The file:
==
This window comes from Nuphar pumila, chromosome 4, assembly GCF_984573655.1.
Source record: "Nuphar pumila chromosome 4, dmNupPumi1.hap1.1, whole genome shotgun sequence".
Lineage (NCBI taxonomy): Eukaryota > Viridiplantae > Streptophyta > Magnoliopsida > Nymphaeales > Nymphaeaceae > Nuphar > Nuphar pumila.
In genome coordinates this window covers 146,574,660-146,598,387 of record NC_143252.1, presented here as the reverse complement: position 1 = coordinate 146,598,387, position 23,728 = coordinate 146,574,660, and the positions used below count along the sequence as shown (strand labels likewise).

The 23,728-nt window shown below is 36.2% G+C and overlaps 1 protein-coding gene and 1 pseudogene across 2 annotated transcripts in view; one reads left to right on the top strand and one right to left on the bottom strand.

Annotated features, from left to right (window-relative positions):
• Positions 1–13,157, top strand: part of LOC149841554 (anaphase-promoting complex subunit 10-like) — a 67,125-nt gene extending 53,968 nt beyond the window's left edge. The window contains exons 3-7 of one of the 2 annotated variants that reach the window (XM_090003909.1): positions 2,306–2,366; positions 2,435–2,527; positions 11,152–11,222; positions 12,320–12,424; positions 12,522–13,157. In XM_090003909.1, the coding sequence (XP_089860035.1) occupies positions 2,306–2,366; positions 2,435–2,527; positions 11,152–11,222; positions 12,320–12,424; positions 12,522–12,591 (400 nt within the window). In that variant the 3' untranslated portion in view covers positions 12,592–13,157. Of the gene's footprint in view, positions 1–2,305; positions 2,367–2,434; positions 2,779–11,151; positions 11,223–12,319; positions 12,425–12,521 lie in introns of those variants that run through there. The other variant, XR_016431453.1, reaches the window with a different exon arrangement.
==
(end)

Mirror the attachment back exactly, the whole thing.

This window comes from Nuphar pumila, chromosome 4, assembly GCF_984573655.1.
Source record: "Nuphar pumila chromosome 4, dmNupPumi1.hap1.1, whole genome shotgun sequence".
Lineage (NCBI taxonomy): Eukaryota > Viridiplantae > Streptophyta > Magnoliopsida > Nymphaeales > Nymphaeaceae > Nuphar > Nuphar pumila.
In genome coordinates this window covers 146,574,660-146,598,387 of record NC_143252.1, presented here as the reverse complement: position 1 = coordinate 146,598,387, position 23,728 = coordinate 146,574,660, and the positions used below count along the sequence as shown (strand labels likewise).

The 23,728-nt window shown below is 36.2% G+C and overlaps 1 protein-coding gene and 1 pseudogene across 2 annotated transcripts in view; one reads left to right on the top strand and one right to left on the bottom strand.

Annotated features, from left to right (window-relative positions):
• Positions 1–13,157, top strand: part of LOC149841554 (anaphase-promoting complex subunit 10-like) — a 67,125-nt gene extending 53,968 nt beyond the window's left edge. The window contains exons 3-7 of one of the 2 annotated variants that reach the window (XM_090003909.1): positions 2,306–2,366; positions 2,435–2,527; positions 11,152–11,222; positions 12,320–12,424; positions 12,522–13,157. In XM_090003909.1, the coding sequence (XP_089860035.1) occupies positions 2,306–2,366; positions 2,435–2,527; positions 11,152–11,222; positions 12,320–12,424; positions 12,522–12,591 (400 nt within the window). In that variant the 3' untranslated portion in view covers positions 12,592–13,157. Of the gene's footprint in view, positions 1–2,305; positions 2,367–2,434; positions 2,779–11,151; positions 11,223–12,319; positions 12,425–12,521 lie in introns of those variants that run through there. The other variant, XR_016431453.1, reaches the window with a different exon arrangement.